Coke vs. Pepsi. KFC vs. Popeye’s. These are just some of the central head-to-head rivalries in our life best settled by blind taste tests. Microsoft would like to add Bing vs. Google to that list, too, and has introduced a blind taste test of its own – the Bing It On Challenge.
The Bing It On Challenge is simple enough – five rounds of Google vs. Bing, head-to-head, for search engine supremacy. Enter one search query – any search query – and you’ll see two side-by-side unnamed search results. Sometimes you’ll see image results up top, too, but don’t let that fool you – it’s no indicator of which search engine those results belong to. In fact, when taking the challenge, I only guessed which search engine was which correctly once out of five times. As far as blind tests go, this is a pretty good one.
Anyway, after each round of searching, you’ll check which result you think is better – left or right. At the end, you’ll find out which search engine suits your needs best.
Going into the challenge, I figured the more obscure the search the better. If what you’re looking for is easy enough to find information about, both Bing and Google are probably going to get you what you need. The real battle is fought when there’s a scarcity of information, and you need to find exactly what you’re looking for, fast. So, in other words, the real battle is to see which search engine can produce the best search results besides Wikipedia.
That’s why I led off with “effects of the Speenhamland System on 19th century England.” Never is an Internet search more useful than when you need to write a report about some obscure historical detail, and it doesn’t get much more obscure than an early government attempt to cope with urban poverty arising from the Industrial Revolution. The difference between the two was slight, and both provided detailed, relevant information. But, one side’s links happened to be slightly more informative – and that side was Bing’s.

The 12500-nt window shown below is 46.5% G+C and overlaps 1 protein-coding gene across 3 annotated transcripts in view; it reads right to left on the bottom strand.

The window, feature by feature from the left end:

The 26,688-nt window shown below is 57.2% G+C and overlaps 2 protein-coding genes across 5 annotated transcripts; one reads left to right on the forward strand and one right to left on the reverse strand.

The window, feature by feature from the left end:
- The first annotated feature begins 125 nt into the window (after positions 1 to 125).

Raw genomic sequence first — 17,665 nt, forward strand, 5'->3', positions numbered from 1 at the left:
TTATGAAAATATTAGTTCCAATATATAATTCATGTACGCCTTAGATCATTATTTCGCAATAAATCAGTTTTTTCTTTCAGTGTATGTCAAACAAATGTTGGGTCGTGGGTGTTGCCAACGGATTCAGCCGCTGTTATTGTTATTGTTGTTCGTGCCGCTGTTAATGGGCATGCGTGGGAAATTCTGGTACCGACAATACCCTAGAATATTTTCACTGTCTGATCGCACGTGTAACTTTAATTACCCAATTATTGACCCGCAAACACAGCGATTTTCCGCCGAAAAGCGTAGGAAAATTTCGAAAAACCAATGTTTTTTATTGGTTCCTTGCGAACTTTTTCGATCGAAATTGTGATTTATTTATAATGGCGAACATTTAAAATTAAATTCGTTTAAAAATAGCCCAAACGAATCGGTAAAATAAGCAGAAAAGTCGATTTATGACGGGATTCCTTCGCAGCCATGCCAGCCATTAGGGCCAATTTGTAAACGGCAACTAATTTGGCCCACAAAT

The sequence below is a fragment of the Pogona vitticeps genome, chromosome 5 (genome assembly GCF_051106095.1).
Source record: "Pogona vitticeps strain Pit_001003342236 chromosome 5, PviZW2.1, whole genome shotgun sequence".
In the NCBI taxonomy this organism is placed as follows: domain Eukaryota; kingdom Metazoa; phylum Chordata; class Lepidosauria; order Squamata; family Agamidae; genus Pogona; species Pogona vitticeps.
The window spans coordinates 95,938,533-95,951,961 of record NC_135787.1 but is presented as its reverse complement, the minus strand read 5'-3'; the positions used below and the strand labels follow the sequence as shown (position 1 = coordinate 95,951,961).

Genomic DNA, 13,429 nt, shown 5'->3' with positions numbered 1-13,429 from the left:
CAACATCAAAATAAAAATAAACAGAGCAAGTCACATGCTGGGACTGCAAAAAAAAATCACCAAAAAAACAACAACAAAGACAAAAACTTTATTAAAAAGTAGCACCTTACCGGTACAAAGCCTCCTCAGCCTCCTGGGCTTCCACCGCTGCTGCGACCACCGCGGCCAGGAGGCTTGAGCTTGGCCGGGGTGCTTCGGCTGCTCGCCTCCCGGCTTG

With round two, I used another important test for search engines – searching for something of general interest, which happened to be tied into important current events. Which search engine would be able to stay on topic, and which one would be led astray, generating results for the hot news instead of what I was actually looking for? Search number two was “Achilles tear recovery,” and, indeed, one search engine fell for the trap. Google’s first results were almost exclusively about Kobe Bryant. And I care about Kobe, really. But, what if I just tore my Achilles? Bing was superior once again, providing immediate results that featured information about the injury itself and the recovery process, giving me information I could actually use.
Round three was simple – “cheap external hard drives.” Which one gave me the cheapest prices, faster? Both did a fairly good job, but only one search engine gave me handy images up top, along with prices, to get my search started the fastest. Those images came courtesy of Bing, not Google, so Bing gets the edge in round 3.
With round four, I went for something a little more familiar to me – “Kaohsiung attractions.” Which search engine would give me the best results for my current home city? Google gave a better variety of articles, with Bing getting sunk by providing the same Trip Advisor article three times in the first six results. Other than that slip up, Bing’s results were good, but not quite as good as Google’s this time.
Round five began with an exhortation from Bing: “OK, last one. Make it count. Search for something that really matters to you.” Naturally, that meant “David Duchovny after The X-Files,” because The X-Files was awesome, and what happened to that guy, anyway? This round was somewhat inconclusive, with both sets of results dominated by rumors of a third X-Files movie being in the works. I gave the slight nod to the search engine that gave me a better variety of information, and that turned out to be Bing.
Who knew? Bing turned out to be a 4-1 winner for me. Both search engines had one critical failure each – Google’s Kobe Bryant fixation and Bing’s Trip Advisor fixation. But, Bing rose above Google thanks to helpful image results right when I needed them, and a better variety of information put at my fingertips. Google gets all the buzz, but from the looks of things, that might be changing in the near future.
Of course, as it is with any blind test, Microsoft isn’t expecting Bing to win every time. It is expecting you to be a little surprised at how difficult it is to pick between the two, showing that maybe Google’s dominance over the world of search engines isn’t as set in stone as we thought. No matter who wins for you, it’ll be hard to walk away from the challenge thinking that Bing is somehow lesser than Google. So, have at it – take the Bing It On Challenge for yourself and see which search engine does it for you.
*Based on a comparison of web search results pane only; excludes ads, Bing’s Snapshot and Social Search panes and Google’s Knowledge Graph. Learn about the study.